The proposed sale of two Columbia/HCA Healthcare Corp. hospitals in Florida to a competing public hospital district faces stiff opposition from a third hospital system and possible antitrust scrutiny.
But Columbia and Daytona Beach, Fla.-based Halifax Community Health System have loaded their legal and financial team with former healthcare antitrust officials from the Federal Trade Commission, hoping to tip the balance in their favor.
Last month, Halifax signed an agreement to buy Columbia's 214-bed Atlantic Medical Center-Daytona in Daytona Beach and 119-bed Atlantic Medical Center-Ormond in nearby Ormond Beach for $28 million (April 19, p. 16). Halifax operates 575-bed Halifax Medical Center in Daytona Beach.
At the time, representatives of both Columbia and Halifax said they didn't anticipate any antitrust objections, even though the acquisition would give Halifax control of three of the Daytona Beach area's four hospitals.
The most recent data from the Florida Agency for Health Care Administration show that Halifax has a 41% market share based on patient discharges, which would swell to 53.7% with the addition of Atlantic Daytona's 7.8% and Atlantic Ormond's 4.9% market shares.
But last week rival Memorial Health Systems, a three-hospital, private not-for-profit system asked the Florida attorney general's office to review the sale, alleging it would reduce patient choice and violate unspecified state and federal antitrust laws.
Memorial, based in Ormond Beach, operates Memorial Hospital, a 205-bed hospital in that city, just north of Daytona Beach.
Halifax officials defended the acquisition, saying public hospitals have antitrust protection under the "state action immunity" doctrine. Under that legal doctrine, organizations and activities that are created or approved by a state and actively monitored by the state are exempt from federal antitrust scrutiny.
The Halifax system and Columbia are counting on antitrust law precedents like the 1994 case of Lee Memorial Health System of Fort Myers, Fla., in which the public hospital system successfully argued in federal court that it was exempt from federal antitrust laws. The FTC had challenged Lee Memorial's acquisition of 201-bed Cape Coral (Fla.) Hospital, a private not-for-profit hospital. Cape Coral pulled out of the sales agreement and was sold to Naples, Fla.-based Health Management Associates instead.
"Lee Memorial argued it had the statutory authority to make the acquisition," said the system's antitrust attorney, Toby Singer, in the Washington office of Jones, Day, Reavis & Pogue. Singer is a former FTC healthcare antitrust official. "The Federal Trade Commission and Department of Justice didn't like that immunity, and the FTC argued that the statute doesn't create automatic immunity. The FTC lost. The interesting twist here is that the Florida attorney general supported the hospital in that case."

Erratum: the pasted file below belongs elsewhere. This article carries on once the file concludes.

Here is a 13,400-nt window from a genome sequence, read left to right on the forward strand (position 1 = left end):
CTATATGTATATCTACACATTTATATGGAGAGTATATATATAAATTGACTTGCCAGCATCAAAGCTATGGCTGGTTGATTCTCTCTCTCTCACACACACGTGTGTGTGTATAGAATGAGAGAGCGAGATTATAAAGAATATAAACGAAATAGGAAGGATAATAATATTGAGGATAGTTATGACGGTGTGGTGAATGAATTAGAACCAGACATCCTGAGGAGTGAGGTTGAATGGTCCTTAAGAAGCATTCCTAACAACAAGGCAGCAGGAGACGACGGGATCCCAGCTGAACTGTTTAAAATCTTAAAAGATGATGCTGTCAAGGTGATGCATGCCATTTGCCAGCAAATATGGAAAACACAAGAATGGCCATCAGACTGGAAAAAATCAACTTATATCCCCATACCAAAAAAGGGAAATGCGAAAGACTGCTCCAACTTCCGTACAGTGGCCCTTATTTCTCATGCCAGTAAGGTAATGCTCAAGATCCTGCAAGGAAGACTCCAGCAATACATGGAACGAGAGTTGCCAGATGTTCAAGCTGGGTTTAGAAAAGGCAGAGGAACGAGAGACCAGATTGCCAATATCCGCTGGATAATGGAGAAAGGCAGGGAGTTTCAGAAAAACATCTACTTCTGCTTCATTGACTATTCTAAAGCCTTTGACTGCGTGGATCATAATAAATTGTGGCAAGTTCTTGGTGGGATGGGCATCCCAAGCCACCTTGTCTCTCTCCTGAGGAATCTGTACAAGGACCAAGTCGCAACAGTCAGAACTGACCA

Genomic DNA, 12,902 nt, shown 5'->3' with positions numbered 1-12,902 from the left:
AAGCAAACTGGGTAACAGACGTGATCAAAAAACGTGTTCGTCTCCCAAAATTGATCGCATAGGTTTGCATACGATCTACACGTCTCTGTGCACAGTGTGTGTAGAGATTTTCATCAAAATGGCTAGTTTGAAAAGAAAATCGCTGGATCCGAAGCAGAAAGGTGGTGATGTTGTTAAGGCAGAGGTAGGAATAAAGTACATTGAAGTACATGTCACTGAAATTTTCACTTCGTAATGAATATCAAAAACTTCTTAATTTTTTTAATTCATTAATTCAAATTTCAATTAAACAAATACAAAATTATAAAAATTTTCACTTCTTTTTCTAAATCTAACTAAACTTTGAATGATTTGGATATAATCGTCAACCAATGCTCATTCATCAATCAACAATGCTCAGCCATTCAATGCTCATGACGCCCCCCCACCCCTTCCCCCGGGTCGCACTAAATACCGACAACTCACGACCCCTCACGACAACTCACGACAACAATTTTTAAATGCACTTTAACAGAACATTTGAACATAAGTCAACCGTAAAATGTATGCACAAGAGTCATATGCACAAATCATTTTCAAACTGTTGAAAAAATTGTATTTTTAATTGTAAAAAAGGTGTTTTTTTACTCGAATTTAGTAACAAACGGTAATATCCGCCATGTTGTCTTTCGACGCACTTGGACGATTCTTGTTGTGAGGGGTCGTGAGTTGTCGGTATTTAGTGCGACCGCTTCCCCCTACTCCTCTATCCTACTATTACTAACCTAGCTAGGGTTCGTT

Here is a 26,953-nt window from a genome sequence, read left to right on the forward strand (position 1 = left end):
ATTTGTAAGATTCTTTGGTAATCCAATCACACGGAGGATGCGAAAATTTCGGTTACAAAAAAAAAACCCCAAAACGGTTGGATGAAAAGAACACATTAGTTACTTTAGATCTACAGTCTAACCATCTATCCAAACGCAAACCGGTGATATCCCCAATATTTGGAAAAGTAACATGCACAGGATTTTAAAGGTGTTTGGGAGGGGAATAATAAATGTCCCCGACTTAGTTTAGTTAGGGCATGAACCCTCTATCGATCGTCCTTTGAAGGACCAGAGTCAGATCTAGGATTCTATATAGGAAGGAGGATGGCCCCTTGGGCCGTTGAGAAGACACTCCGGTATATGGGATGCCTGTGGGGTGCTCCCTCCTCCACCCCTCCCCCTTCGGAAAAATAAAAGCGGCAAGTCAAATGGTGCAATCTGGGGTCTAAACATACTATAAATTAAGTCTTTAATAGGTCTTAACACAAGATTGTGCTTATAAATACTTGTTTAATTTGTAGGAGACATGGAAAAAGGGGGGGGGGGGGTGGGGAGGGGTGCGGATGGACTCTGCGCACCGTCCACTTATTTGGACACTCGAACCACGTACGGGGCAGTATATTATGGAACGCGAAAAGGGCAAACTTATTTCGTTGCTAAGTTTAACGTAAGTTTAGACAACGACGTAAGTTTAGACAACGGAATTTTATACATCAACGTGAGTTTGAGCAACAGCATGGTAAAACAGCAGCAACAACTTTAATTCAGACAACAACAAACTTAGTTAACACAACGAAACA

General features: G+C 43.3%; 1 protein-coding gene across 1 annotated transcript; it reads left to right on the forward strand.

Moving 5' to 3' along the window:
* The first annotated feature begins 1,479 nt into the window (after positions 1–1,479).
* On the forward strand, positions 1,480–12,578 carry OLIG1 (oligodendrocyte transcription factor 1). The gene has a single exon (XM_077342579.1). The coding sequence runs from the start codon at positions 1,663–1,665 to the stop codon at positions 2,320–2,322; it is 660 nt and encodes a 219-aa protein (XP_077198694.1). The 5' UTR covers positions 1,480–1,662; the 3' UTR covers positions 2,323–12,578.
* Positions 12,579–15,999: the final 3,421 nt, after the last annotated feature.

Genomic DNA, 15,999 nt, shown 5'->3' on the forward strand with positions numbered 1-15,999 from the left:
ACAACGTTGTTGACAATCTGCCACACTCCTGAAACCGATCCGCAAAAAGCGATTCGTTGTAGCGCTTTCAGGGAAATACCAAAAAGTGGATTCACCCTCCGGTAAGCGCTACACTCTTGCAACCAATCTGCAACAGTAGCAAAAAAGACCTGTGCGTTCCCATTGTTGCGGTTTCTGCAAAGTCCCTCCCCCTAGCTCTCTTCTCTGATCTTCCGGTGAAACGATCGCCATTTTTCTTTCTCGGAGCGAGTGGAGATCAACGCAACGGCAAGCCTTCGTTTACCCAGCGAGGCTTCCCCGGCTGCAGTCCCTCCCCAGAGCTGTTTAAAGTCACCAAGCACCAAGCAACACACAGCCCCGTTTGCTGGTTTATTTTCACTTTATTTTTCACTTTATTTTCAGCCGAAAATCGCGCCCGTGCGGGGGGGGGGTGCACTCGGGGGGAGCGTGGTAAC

Singer said every public hospital statute is different.
"The answer turns on the particular statute setting up public hospital districts. Plaintiffs have not been very successful on this issue in Florida," she said.
However, in March, the 5th U.S. Circuit Court of Appeals in New Orleans ruled that antitrust immunity for public hospitals isn't always automatic (March 29, p. 10). In that case, an outpatient surgery center challenged the contracting practices of a local public hospital district in Louisiana.
"Until the Louisiana case, only in one case out of a dozen did courts of appeals find in favor of plaintiffs," Singer said. "So the issue is not dead, as a lot of people might have thought."
John Cusack, a Chicago-based antitrust lawyer with Gardner, Carton & Douglas, said Halifax can benefit from state action immunity only if state law specifically allows it to acquire other hospitals.
Halifax spokesman John Evans said hospital counsel advised that the state law allows the acquisition and provides immunity from antitrust actions.
And to help it make that case, Columbia has retained Mark Horoschak as its outside antitrust counsel. Horoschak headed the FTC's healthcare antitrust division when the agency lost the Lee Memorial case. He now practices at Charlotte, N.C.-based Womble Carlyle Sandridge & Rice. Horoschak declined comment.
In Halifax's corner, is Robert Leibenluft, who replaced Horoschak at the FTC but recently when into private practice. Leibenluft is the outside antitrust counsel for Salomon Smith Barney, the New York-based investment banking firm that put the two-hospital sale together. He also declined comment.
Charles Koval, Memorial's vice president of legal affairs, said his system's board is concerned about protecting patient choice. But other facts suggest another motive.
In its fiscal year ended Sept. 30, 1998, Memorial lost about $1.2 million on total net revenues of about $170.6 million.
And the system has offered to buy the Ormond Beach facility from Columbia for the same terms as Halifax's offer rather than press its case to the state attorney general. That would give Memorial a monopoly on acute-care services in Ormond Beach.
"We're waiting for their response," Koval said.
That could be a long time coming.
"Ormond is considerably more valuable than the Daytona Beach hospital," said Halifax's Evans.
Columbia spokesman Jeff Prescott said Halifax should resolve the dispute, adding that Columbia's sole goal is to sell the hospitals.
Figures from the Florida Agency for Health Care Administration show the two Columbia hospitals lost nearly $5.5 million combined in 1997.
Richard Feinstein, who replaced Leibenluft as assistant director of the FTC's healthcare products and services division of its Bureau of Competition, said he couldn't comment on the Halifax case.
Also declining comment was Kimberly King, an assistant antitrust lawyer in the state attorney general's office, who acknowledged that the attorney general is aware of the proposed acquisition.